Whenever I give a talk to a philatelic society or postcard club, I attempt to defray the cost of the overheads by staging a local valuation day, in the hope that someone will bring along a valuable property they want to sell. Thus I found myself in the delightful town of Shaftesbury, after presenting a talk to the Warminster Philatelic Society. The valuation day was not well attended, which gave me the opportunity to talk in depth to the people who came.
A gentleman showed me a small stock book containing a large number of G.B. stamps with Office of Works official overprints. My initial reaction was one of scepticism, as forgeries are common. However the owner went on to explain that his grandfather had been employed by the Office of Works and had been instrumental in getting the stamps introduced. The more the gentleman talked to me, the more interesting the story became and the more my scepticism evaporated.
Rowland Hill was the first to introduce a general official stamp in 1840, though this attempt failed, as the various government departments were largely autonomous and did not adopt the practise of using a specific stamp. The first government department to introduce their own overprinted stamps for the purpose of pre-paying postage was the Inland Revenue. The Post Office had opposed the idea and it was the Treasury who was the final authority and introduced the overprinted stamps in 1882.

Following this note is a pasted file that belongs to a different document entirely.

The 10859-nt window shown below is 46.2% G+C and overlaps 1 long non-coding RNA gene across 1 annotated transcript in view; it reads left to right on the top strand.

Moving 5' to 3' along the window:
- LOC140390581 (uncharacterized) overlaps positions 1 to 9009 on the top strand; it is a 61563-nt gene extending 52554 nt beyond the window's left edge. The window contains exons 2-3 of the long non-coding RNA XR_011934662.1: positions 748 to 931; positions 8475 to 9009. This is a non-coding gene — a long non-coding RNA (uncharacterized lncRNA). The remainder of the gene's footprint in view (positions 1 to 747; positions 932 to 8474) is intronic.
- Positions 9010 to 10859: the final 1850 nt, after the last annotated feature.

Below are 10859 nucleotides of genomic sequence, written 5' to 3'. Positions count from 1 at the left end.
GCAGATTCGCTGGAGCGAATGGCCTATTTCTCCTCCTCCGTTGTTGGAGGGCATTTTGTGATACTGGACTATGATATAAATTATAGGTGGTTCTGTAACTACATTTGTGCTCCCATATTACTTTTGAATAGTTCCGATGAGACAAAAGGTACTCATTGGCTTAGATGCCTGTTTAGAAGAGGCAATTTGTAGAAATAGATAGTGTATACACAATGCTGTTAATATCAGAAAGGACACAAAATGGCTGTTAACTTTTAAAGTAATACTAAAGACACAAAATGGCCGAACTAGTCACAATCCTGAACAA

Once the I.R. Officials were in use further government departments wanted their own postage stamps. In 1895, my client’s grandfather, Mr. E. Cropper, an Assistant Surveyor, wrote a letter to the Secretary of the Department, stating how inefficient the system was for the reimbursement of postage expenses and asking if a system of overprinted stamps could be introduced similar to that in operation in the Inland Revenue. The Post Office refused the request and suggested that they used perfins. These were produced with the initials “MM/OW” and later with a crown over “OW” but did not prove acceptable. A new Secretary of the Department was obviously more forceful and the “O.W. Official” overprinted stamps were authorised by the Treasury and 98 sheets of the ½ d and 249 sheets of the 1d were issued in March 1896. The stamps had to be paid for by the Office of Works at the time of issue rather than at the time of use and this made the Post Office less interested in security and the attitude of the department itself seems to have been quite casual. The prevailing attitude was that if a member of staff were to replace an overprinted stamp with an un-overprinted one of a similar value then no crime had been committed and it would be tolerated on a small scale. Nevertheless the number of stamps available for the philatelic market was very limited and inevitable many forgeries were produced.
My client’s collection comprised a vast, duplicated stock of Victorian and Edwardian OW Officials, all used, many on pieces, with a total overall catalogue value of £43,700! Included were no less than 33 of the Edward VII2d green and red (SG O38), catalogued at £400 each. These had all been saved by his grandfather, a very perceptive a gentleman!
By Colin Such